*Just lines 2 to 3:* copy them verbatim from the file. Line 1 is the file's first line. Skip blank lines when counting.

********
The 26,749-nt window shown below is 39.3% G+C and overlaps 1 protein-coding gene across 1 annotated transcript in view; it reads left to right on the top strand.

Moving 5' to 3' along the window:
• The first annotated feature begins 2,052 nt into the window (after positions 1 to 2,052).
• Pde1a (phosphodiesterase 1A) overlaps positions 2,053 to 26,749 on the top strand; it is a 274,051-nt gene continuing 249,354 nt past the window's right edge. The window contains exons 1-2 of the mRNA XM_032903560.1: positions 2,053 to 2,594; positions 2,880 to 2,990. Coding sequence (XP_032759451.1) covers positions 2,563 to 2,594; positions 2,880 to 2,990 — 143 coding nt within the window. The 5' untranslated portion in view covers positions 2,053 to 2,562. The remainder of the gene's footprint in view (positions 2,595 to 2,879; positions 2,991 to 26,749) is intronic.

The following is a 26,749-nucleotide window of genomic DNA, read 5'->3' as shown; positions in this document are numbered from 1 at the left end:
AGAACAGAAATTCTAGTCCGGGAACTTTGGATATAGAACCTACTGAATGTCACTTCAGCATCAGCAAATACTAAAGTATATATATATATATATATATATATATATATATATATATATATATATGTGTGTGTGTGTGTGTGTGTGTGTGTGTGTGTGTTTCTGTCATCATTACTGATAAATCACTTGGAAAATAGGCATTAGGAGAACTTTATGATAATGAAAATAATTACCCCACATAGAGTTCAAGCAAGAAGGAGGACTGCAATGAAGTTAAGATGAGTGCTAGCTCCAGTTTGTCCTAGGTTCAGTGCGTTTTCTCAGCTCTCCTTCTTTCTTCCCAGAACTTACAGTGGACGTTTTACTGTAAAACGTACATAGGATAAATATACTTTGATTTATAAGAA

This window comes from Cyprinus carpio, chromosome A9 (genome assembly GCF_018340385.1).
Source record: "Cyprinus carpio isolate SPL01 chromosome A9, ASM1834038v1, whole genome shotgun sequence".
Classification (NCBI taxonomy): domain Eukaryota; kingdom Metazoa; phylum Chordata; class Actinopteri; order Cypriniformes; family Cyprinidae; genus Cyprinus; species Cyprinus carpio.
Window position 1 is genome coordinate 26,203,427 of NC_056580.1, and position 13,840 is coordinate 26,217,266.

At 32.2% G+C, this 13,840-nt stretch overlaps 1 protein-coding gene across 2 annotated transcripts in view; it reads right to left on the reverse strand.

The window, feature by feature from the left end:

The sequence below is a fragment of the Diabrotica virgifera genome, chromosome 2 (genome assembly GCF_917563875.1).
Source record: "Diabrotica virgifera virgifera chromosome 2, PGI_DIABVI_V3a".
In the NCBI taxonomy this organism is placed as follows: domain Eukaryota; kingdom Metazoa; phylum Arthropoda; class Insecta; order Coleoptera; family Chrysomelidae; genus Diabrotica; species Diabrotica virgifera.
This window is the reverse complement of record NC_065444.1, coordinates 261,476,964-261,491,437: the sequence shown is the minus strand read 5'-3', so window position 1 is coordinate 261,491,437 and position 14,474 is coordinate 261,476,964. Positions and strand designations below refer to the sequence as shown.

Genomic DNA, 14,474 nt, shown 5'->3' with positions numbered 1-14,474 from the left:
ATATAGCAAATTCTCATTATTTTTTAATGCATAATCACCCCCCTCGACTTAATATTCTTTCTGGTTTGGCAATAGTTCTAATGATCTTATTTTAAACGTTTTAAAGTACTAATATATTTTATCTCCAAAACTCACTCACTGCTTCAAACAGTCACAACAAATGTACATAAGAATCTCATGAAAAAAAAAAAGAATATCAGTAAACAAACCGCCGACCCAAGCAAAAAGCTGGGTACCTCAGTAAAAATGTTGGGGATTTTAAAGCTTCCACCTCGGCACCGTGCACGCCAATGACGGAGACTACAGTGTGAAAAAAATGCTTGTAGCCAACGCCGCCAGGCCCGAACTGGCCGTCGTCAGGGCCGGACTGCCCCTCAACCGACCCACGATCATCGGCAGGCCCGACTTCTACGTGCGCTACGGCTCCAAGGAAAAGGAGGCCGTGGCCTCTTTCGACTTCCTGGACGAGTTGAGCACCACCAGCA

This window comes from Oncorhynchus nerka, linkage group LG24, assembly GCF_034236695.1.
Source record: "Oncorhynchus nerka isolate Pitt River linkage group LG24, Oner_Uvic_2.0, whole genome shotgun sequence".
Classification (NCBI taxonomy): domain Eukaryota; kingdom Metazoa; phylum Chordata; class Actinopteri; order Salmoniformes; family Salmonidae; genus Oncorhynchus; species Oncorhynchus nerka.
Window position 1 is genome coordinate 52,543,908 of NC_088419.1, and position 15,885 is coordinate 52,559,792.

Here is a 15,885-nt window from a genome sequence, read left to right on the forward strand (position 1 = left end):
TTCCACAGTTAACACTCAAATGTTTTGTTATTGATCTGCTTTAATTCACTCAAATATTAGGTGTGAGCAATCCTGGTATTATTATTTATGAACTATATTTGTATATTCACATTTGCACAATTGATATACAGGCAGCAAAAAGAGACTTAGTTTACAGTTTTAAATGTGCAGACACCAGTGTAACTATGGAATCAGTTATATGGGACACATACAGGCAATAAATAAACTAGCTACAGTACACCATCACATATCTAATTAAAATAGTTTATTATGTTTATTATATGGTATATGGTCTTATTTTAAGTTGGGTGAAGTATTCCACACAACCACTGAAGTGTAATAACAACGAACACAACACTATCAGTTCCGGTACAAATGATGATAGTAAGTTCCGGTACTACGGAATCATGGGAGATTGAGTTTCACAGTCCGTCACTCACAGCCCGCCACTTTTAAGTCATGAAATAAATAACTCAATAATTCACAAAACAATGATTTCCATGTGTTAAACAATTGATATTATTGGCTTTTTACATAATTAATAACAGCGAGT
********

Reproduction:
Moving 5' to 3' along the window:
• The first annotated feature begins 2,052 nt into the window (after positions 1 to 2,052).